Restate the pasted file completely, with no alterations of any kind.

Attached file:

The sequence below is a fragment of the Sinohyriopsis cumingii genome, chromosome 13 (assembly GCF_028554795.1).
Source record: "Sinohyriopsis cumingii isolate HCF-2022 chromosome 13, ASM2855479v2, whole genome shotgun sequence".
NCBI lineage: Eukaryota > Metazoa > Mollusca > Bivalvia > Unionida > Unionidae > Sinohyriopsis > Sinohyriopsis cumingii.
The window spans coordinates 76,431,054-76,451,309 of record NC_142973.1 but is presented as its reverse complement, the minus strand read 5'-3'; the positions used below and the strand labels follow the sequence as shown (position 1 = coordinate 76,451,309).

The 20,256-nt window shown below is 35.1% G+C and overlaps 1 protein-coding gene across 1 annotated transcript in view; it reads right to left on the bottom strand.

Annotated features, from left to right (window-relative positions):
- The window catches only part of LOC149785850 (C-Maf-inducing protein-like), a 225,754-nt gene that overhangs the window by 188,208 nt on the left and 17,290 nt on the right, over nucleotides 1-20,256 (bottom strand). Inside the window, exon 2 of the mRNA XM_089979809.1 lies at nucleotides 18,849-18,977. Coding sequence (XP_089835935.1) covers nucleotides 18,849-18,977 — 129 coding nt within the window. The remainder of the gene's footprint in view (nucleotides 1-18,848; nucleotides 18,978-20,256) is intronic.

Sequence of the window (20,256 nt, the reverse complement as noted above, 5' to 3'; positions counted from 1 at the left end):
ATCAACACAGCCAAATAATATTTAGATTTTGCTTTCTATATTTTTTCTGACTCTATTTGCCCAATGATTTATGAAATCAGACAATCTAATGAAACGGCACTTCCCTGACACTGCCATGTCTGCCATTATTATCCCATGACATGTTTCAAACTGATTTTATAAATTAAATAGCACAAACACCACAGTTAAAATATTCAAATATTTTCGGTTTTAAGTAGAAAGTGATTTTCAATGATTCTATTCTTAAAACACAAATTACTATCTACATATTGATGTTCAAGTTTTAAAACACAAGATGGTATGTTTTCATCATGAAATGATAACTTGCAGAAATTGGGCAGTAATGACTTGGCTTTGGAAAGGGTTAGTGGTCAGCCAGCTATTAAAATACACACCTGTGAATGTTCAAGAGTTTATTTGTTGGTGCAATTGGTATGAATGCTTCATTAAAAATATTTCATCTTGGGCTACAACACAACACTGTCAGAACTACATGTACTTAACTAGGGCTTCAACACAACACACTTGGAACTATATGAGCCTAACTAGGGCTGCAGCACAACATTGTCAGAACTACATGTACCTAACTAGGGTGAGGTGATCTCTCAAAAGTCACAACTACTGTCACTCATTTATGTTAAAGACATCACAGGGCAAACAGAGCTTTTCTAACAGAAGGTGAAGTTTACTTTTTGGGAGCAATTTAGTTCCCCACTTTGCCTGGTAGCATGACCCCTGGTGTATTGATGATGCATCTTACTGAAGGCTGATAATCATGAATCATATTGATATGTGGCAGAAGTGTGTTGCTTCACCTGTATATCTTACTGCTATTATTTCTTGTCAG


The sequence below is a fragment of the Sinohyriopsis cumingii genome, chromosome 13 (assembly GCF_028554795.1).
Source record: "Sinohyriopsis cumingii isolate HCF-2022 chromosome 13, ASM2855479v2, whole genome shotgun sequence".
NCBI lineage: Eukaryota > Metazoa > Mollusca > Bivalvia > Unionida > Unionidae > Sinohyriopsis > Sinohyriopsis cumingii.
The window spans coordinates 76,431,054-76,451,309 of record NC_142973.1 but is presented as its reverse complement, the minus strand read 5'-3'; the positions used below and the strand labels follow the sequence as shown (position 1 = coordinate 76,451,309).

The 20,256-nt window shown below is 35.1% G+C and overlaps 1 protein-coding gene across 1 annotated transcript in view; it reads right to left on the bottom strand.

Annotated features, from left to right (window-relative positions):
- The window catches only part of LOC149785850 (C-Maf-inducing protein-like), a 225,754-nt gene that overhangs the window by 188,208 nt on the left and 17,290 nt on the right, over nucleotides 1-20,256 (bottom strand). Inside the window, exon 2 of the mRNA XM_089979809.1 lies at nucleotides 18,849-18,977. Coding sequence (XP_089835935.1) covers nucleotides 18,849-18,977 — 129 coding nt within the window. The remainder of the gene's footprint in view (nucleotides 1-18,848; nucleotides 18,978-20,256) is intronic.

Sequence of the window (20,256 nt, the reverse complement as noted above, 5' to 3'; positions counted from 1 at the left end):
ATCAACACAGCCAAATAATATTTAGATTTTGCTTTCTATATTTTTTCTGACTCTATTTGCCCAATGATTTATGAAATCAGACAATCTAATGAAACGGCACTTCCCTGACACTGCCATGTCTGCCATTATTATCCCATGACATGTTTCAAACTGATTTTATAAATTAAATAGCACAAACACCACAGTTAAAATATTCAAATATTTTCGGTTTTAAGTAGAAAGTGATTTTCAATGATTCTATTCTTAAAACACAAATTACTATCTACATATTGATGTTCAAGTTTTAAAACACAAGATGGTATGTTTTCATCATGAAATGATAACTTGCAGAAATTGGGCAGTAATGACTTGGCTTTGGAAAGGGTTAGTGGTCAGCCAGCTATTAAAATACACACCTGTGAATGTTCAAGAGTTTATTTGTTGGTGCAATTGGTATGAATGCTTCATTAAAAATATTTCATCTTGGGCTACAACACAACACTGTCAGAACTACATGTACTTAACTAGGGCTTCAACACAACACACTTGGAACTATATGAGCCTAACTAGGGCTGCAGCACAACATTGTCAGAACTACATGTACCTAACTAGGGTGAGGTGATCTCTCAAAAGTCACAACTACTGTCACTCATTTATGTTAAAGACATCACAGGGCAAACAGAGCTTTTCTAACAGAAGGTGAAGTTTACTTTTTGGGAGCAATTTAGTTCCCCACTTTGCCTGGTAGCATGACCCCTGGTGTATTGATGATGCATCTTACTGAAGGCTGATAATCATGAATCATATTGATATGTGGCAGAAGTGTGTTGCTTCACCTGTATATCTTACTGCTATTATTTCTTGTCAG